CoxHealth now has the essential tools to assist the officers in doing their job and their wearable solutions are providing value on multiple levels. They can capture incidents of violence for reporting and prosecution, as well as for training and prevention. Overall, wearables are natural complement to their entire health and safety program.

How to achieve a higher certainty of workplace safety success

Before healthcare facilities make the investment in securing any kind of technology solution, they need to consider their foundation for workplace safety. They need to understand exactly what level of workplace aggression is taking place by asking staff through an independent and anonymous survey. Most hospitals need to understand the actual requirement to combat workplace violence and communicate to staff that it is unacceptable. It starts with senior management and security management taking a proactive stance in the safety of patients, visitors, and staff. Video and audio solutions need to be a part of that strategy in combination with training policies and guidelines put in place.

Being proactive in this sense, means to be forthcoming with information on events, taking on crime prevention and building a security program of trust and confidence — keeping people safe and bringing added value to patients by improving care.

Management of Aggressive Behavior (MOAB) training should be mandatory for anyone working in the emergency room, the most “dangerous” entry point to a hospital, due to the unknown status of many of the people coming in for treatment. This is where hospitals should consider access control technology to ensure that entry is secure, and have video set up with analytics such as acoustic solutions to capture aggressive behaviour. Developing a security system that includes “eyes and ears” with IP video, IP audio, and camera edge analytics that make the system proactive in keeping people safe.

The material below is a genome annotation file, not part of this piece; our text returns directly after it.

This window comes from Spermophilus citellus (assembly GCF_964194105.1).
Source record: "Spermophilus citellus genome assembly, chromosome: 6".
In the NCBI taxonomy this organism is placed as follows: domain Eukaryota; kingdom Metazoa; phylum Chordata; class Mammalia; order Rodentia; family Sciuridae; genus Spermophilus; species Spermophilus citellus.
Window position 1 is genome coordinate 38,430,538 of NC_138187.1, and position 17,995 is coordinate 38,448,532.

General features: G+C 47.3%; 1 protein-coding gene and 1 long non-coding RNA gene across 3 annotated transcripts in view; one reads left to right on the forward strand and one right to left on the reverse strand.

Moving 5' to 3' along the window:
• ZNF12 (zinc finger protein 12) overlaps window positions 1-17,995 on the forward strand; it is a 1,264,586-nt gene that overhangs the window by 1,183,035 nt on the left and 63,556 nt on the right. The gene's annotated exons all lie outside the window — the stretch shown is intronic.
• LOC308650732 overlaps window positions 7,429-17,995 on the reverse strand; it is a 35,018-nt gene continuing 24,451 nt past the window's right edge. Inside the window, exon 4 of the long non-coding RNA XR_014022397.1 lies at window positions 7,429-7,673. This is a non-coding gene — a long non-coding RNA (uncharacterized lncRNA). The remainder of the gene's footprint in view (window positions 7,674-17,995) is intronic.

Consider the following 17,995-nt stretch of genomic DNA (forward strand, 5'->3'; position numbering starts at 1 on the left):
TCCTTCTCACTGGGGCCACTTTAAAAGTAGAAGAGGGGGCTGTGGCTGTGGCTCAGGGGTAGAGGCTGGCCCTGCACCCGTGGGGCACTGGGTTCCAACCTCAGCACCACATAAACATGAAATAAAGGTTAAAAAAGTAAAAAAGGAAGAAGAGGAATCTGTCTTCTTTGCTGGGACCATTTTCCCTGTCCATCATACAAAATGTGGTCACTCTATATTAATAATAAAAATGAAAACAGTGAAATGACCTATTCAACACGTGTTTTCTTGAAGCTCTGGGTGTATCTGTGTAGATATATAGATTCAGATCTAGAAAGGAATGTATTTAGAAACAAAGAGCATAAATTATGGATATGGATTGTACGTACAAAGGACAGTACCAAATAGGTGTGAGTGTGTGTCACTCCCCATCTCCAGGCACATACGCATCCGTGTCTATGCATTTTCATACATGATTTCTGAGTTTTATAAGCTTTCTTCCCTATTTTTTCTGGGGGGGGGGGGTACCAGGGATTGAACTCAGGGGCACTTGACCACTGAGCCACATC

Finally, when outfitting with new surveillance solutions, training on usage is essential and most importantly, the policies and guidelines around maintenance and upkeep of the systems and solutions in place. Never simply add and forget — have a maintenance program, upgrades when needed, and keep passwords updated and changed. The world around us is always changing, this means that sourced technology needs to be flexible and secure to strengthen healthcare operations, they need to be rooted in integration, and they must scale to match growth and to help the infrastructure better manage the next crisis.

Paul Baratta is the Segment Development Manager for healthcare for Axis Communications.